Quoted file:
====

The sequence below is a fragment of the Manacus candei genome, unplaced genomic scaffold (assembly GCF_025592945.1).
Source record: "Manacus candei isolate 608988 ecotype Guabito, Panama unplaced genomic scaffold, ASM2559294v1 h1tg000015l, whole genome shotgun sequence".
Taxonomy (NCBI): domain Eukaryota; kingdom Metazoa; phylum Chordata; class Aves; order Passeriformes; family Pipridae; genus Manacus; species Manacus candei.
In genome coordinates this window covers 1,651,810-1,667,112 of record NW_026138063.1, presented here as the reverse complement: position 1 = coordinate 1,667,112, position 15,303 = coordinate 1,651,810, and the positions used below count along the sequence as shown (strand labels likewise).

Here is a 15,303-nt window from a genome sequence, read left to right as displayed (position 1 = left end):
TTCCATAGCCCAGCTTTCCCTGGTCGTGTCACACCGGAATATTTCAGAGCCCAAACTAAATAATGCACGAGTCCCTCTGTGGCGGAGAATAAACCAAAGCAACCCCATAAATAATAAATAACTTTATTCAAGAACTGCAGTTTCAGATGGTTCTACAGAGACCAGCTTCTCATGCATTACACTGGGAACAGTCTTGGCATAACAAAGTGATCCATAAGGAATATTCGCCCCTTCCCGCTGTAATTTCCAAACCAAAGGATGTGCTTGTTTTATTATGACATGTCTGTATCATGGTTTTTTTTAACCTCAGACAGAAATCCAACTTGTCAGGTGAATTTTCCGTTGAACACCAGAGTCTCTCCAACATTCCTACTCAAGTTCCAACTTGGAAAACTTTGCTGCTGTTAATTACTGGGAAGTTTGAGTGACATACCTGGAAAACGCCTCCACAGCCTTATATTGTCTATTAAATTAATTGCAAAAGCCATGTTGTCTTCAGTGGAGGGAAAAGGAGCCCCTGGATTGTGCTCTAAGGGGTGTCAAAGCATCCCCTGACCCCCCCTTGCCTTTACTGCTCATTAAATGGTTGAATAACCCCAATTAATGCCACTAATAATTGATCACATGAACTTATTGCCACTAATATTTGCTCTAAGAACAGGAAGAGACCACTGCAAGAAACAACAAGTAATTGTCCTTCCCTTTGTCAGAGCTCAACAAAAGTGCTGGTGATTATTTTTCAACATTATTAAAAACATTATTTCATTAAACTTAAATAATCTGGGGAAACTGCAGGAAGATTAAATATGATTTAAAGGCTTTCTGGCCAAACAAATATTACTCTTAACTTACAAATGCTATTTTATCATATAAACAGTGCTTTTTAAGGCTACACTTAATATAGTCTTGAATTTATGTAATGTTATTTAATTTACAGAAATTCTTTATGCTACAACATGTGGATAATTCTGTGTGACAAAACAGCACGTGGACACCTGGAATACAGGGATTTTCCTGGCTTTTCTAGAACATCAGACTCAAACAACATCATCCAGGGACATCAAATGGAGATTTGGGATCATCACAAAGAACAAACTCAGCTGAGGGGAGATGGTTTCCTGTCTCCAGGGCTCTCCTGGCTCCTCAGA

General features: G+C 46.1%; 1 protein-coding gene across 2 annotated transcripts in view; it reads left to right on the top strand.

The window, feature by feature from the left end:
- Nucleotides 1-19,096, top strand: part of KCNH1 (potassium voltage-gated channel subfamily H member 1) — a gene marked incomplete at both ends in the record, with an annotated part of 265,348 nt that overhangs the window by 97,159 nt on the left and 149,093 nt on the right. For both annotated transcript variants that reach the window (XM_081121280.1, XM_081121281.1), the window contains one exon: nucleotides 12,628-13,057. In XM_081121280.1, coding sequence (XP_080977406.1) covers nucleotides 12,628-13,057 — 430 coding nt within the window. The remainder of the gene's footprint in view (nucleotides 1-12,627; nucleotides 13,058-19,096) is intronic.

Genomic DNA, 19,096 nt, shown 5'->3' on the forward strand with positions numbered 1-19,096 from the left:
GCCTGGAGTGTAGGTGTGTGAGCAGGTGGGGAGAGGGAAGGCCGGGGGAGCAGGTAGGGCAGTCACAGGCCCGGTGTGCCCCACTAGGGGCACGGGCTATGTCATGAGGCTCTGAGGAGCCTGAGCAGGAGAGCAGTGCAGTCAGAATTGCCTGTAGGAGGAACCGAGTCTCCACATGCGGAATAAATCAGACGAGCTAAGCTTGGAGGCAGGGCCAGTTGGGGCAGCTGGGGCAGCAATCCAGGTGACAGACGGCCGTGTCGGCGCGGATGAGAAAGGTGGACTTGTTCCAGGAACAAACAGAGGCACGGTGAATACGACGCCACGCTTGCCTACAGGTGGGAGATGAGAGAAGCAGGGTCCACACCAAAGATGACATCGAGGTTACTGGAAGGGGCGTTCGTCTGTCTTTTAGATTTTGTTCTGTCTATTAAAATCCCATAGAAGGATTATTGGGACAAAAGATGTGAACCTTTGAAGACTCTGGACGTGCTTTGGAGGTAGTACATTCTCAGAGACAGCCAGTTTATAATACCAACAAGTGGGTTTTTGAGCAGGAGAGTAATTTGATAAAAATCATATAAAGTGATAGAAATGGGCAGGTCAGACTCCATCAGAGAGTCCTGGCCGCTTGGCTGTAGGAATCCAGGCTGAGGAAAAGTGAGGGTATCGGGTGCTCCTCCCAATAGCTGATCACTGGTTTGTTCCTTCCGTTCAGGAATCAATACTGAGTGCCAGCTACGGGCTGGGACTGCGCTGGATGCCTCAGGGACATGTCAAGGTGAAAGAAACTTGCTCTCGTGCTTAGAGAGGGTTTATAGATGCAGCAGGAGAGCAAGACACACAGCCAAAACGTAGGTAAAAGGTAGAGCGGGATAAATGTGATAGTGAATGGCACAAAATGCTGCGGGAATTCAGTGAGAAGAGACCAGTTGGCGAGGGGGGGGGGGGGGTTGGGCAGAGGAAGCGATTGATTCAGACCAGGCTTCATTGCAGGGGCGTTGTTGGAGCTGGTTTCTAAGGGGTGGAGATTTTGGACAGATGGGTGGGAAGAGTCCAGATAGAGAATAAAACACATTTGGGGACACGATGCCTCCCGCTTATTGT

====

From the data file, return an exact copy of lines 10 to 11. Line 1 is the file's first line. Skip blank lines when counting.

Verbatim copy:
Genomic DNA, 19,096 nt, shown 5'->3' on the forward strand with positions numbered 1-19,096 from the left:
GCCTGGAGTGTAGGTGTGTGAGCAGGTGGGGAGAGGGAAGGCCGGGGGAGCAGGTAGGGCAGTCACAGGCCCGGTGTGCCCCACTAGGGGCACGGGCTATGTCATGAGGCTCTGAGGAGCCTGAGCAGGAGAGCAGTGCAGTCAGAATTGCCTGTAGGAGGAACCGAGTCTCCACATGCGGAATAAATCAGACGAGCTAAGCTTGGAGGCAGGGCCAGTTGGGGCAGCTGGGGCAGCAATCCAGGTGACAGACGGCCGTGTCGGCGCGGATGAGAAAGGTGGACTTGTTCCAGGAACAAACAGAGGCACGGTGAATACGACGCCACGCTTGCCTACAGGTGGGAGATGAGAGAAGCAGGGTCCACACCAAAGATGACATCGAGGTTACTGGAAGGGGCGTTCGTCTGTCTTTTAGATTTTGTTCTGTCTATTAAAATCCCATAGAAGGATTATTGGGACAAAAGATGTGAACCTTTGAAGACTCTGGACGTGCTTTGGAGGTAGTACATTCTCAGAGACAGCCAGTTTATAATACCAACAAGTGGGTTTTTGAGCAGGAGAGTAATTTGATAAAAATCATATAAAGTGATAGAAATGGGCAGGTCAGACTCCATCAGAGAGTCCTGGCCGCTTGGCTGTAGGAATCCAGGCTGAGGAAAAGTGAGGGTATCGGGTGCTCCTCCCAATAGCTGATCACTGGTTTGTTCCTTCCGTTCAGGAATCAATACTGAGTGCCAGCTACGGGCTGGGACTGCGCTGGATGCCTCAGGGACATGTCAAGGTGAAAGAAACTTGCTCTCGTGCTTAGAGAGGGTTTATAGATGCAGCAGGAGAGCAAGACACACAGCCAAAACGTAGGTAAAAGGTAGAGCGGGATAAATGTGATAGTGAATGGCACAAAATGCTGCGGGAATTCAGTGAGAAGAGACCAGTTGGCGAGGGGGGGGGGGGGGTTGGGCAGAGGAAGCGATTGATTCAGACCAGGCTTCATTGCAGGGGCGTTGTTGGAGCTGGTTTCTAAGGGGTGGAGATTTTGGACAGATGGGTGGGAAGAGTCCAGATAGAGAATAAAACACATTTGGGGACACGATGCCTCCCGCTTATTGT